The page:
Some insurers require your doctor to comment before they sign you for cover, Mrs Kochová adds.
You may be surprised that most basic policies will not cover you:
- Risky adventure activities such as skiing, water skiing or parachuting
- Ride a moped or a motorcycle if you do not have a proper driving license in the country you are in
- Lose or steal luggage if you leave it unattended
- Loss or injury due to terrorism, civil unrest or some natural disasters
- Travel to a high – risk country before traveling from the Ministry of Foreign Affairs and Trade (beware of the Smart Traveler Website)
- Preventive health status of a loved one (for example, if you need to fly home because a loved one becomes unconscious or goes away).
If you need to cover any of these items, you may be able to pay extra for additional optional cover. This means you will pay a higher premium and often a higher amount to claim claims such as winter sports, current conditions or specific valuables.
Does travel insurance include valuable jewelry?
Your home and content insurance may relate to that sparkling ring, but do not rely on your travel insurance to cover it.
Some policies limit claims on "valuables" for some items to just a few hundred dollars. (Some of the policies reviewed by ABC Life have reduced these claims to $ 750 per item.)
"I did not see a policy that would cover you as a $ 10,000 engagement ring, although I'm not saying it's out," says Mrs. Koch.
Be aware of travel insurance through credit cards
Some credit cards come with free travel insurance.
While this may be a good choice, it can be "a few other tricks that you have to go through" to be covered by this policy, says Mrs. Lewis.
For example, you will have to call to activate the insurance before your trip.
Usually, you will need to buy tickets for a certain value using this credit card to get coverage, "says Mrs. Lewis, and often your credit card insurance is free it is activated only if you reserve a return trip.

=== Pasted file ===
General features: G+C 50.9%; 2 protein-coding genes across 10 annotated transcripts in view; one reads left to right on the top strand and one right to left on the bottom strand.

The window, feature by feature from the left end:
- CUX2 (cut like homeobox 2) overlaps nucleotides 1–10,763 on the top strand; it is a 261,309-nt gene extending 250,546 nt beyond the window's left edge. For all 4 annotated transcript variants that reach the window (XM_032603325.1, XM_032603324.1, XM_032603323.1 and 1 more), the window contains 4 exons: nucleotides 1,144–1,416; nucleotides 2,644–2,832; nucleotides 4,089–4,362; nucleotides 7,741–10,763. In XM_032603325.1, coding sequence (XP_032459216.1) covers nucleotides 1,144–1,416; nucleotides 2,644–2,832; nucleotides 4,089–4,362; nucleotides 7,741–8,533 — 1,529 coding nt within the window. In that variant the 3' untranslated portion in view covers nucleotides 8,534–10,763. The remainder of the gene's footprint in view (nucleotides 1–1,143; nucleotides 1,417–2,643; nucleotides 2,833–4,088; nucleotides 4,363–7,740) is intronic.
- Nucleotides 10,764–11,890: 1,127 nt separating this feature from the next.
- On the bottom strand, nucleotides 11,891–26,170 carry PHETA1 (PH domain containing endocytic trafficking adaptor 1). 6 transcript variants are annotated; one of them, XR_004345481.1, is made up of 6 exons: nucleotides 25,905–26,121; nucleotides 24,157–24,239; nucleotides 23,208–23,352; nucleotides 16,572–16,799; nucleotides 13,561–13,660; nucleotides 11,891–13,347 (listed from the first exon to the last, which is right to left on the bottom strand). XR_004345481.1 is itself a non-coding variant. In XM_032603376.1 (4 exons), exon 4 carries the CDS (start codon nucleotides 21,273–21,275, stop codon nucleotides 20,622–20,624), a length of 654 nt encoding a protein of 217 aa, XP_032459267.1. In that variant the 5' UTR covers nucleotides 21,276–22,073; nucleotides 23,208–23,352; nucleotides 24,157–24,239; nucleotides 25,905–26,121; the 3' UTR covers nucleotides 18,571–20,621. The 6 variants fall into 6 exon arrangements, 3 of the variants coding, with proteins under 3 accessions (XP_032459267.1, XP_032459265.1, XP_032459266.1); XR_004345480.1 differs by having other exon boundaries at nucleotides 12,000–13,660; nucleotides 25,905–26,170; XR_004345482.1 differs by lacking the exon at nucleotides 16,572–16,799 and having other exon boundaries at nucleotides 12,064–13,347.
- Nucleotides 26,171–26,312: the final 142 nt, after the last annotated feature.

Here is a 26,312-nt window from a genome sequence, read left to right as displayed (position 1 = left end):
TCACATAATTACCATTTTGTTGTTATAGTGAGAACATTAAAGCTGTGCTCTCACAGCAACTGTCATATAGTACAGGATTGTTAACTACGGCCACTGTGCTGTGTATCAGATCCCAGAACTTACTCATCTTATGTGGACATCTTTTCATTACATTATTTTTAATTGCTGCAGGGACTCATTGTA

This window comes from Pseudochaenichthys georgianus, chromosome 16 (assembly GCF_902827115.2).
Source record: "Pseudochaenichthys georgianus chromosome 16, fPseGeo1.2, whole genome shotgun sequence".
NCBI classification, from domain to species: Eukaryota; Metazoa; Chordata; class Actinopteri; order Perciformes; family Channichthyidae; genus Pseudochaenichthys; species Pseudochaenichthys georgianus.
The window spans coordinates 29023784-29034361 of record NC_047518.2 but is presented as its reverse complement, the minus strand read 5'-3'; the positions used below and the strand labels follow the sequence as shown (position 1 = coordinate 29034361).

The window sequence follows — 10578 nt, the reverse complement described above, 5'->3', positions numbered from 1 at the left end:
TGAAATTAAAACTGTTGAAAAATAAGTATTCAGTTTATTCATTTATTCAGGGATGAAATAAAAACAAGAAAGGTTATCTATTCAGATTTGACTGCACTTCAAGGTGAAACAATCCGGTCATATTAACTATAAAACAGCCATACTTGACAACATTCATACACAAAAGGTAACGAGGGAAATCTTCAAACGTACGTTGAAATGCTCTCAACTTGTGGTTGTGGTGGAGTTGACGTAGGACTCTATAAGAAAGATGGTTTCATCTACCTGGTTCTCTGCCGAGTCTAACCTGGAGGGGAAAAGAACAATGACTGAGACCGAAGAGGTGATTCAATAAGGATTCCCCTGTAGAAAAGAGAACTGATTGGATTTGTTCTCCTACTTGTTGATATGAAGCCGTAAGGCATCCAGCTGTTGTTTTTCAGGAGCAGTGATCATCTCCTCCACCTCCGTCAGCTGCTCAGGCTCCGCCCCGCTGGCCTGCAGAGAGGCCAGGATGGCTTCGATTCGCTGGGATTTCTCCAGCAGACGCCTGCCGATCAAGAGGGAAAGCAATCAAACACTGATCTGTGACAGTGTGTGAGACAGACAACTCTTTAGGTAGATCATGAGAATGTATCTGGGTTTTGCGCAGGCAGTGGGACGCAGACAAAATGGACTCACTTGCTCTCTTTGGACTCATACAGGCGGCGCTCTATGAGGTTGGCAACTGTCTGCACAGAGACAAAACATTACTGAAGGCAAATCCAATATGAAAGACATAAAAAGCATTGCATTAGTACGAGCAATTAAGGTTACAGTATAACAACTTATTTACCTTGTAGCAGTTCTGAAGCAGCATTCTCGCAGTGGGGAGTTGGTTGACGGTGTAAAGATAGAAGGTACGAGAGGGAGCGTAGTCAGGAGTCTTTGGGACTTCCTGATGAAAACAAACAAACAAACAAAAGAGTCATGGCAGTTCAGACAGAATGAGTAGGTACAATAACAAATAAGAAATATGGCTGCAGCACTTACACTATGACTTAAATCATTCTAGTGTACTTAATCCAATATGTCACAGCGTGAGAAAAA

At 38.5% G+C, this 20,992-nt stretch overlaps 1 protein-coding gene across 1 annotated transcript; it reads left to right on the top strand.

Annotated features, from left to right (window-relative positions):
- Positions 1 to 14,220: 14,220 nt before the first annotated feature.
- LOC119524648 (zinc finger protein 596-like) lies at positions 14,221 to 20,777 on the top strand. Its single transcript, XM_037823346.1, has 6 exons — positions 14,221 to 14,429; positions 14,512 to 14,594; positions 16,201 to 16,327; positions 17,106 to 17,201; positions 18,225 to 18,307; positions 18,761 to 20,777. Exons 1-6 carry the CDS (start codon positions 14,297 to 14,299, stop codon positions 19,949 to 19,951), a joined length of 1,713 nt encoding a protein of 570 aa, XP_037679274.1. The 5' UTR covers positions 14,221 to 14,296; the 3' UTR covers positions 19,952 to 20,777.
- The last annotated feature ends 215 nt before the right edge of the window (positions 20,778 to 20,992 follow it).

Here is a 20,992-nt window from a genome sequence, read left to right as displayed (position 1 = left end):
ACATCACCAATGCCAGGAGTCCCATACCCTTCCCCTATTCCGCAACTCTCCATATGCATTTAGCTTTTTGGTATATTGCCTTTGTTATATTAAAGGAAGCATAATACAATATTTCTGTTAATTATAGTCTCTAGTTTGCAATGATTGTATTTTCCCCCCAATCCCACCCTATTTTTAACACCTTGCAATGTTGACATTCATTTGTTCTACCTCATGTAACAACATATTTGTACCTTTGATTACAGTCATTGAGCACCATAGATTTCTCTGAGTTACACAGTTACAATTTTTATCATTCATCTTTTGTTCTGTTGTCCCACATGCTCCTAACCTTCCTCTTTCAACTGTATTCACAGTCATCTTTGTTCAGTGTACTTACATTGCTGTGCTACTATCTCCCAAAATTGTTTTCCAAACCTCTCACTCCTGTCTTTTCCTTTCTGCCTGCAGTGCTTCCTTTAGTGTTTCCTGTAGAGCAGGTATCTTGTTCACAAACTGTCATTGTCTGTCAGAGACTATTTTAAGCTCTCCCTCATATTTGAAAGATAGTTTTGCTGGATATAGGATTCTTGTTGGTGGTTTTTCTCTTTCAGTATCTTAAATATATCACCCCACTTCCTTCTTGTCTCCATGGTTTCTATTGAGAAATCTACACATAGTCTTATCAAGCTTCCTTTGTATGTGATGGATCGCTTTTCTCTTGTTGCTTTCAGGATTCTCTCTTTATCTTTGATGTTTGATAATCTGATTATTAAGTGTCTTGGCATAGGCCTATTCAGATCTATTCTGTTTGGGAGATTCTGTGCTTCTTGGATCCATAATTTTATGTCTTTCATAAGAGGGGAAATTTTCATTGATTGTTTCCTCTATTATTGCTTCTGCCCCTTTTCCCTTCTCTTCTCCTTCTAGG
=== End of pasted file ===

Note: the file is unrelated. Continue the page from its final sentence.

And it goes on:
Some of these policies do not allow you to pay additional premiums to cover existing conditions, as do many separate policies, CHOICE notes.
Watch out for catchy activities
An accident caused by congestion at swimming pool cocktails will not be covered by your insurance.
When should you buy insurance?
Experts I spoke to said that it is best to book travel insurance right after booking your vacation.
"The benefit of buying travel insurance soon is that some of these policies will cover you before any event," says Mrs Lewis.
"Usually, the cost of purchasing your travel insurance on the day you book your holiday, as opposed to the one you leave, is very similar … and you have another security and guarantee if nothing happens," says Mrs Koch.
Keep in mind that few insurers will allow you after leaving Australia.
"No travel insurance company will kill you for a cup of wine," says Mrs. Koch.
"But if you have too many drinks, you fall and you come across the stairs, and you think the reason you moved and fell is that you were under the influence of alcohol, most insurers would refuse to pay your claims."
The same applies to illicit drug use (although it would not be a problem if you were to take the medicine prescribed by your medical advisor and used in accordance with their instructions, says Mrs Kochová).
Do not assume your insurer does not know you are in the wine: Insurers can look at police and health records, hotel news and airline reports when investigating your claim – and insurance investigators are more likely to use social media sites to verify your claims, Mrs Koch.
This article contains only general information. You should not rely on them as advice on your specific circumstances and issues for which you should get specific independent expert advice.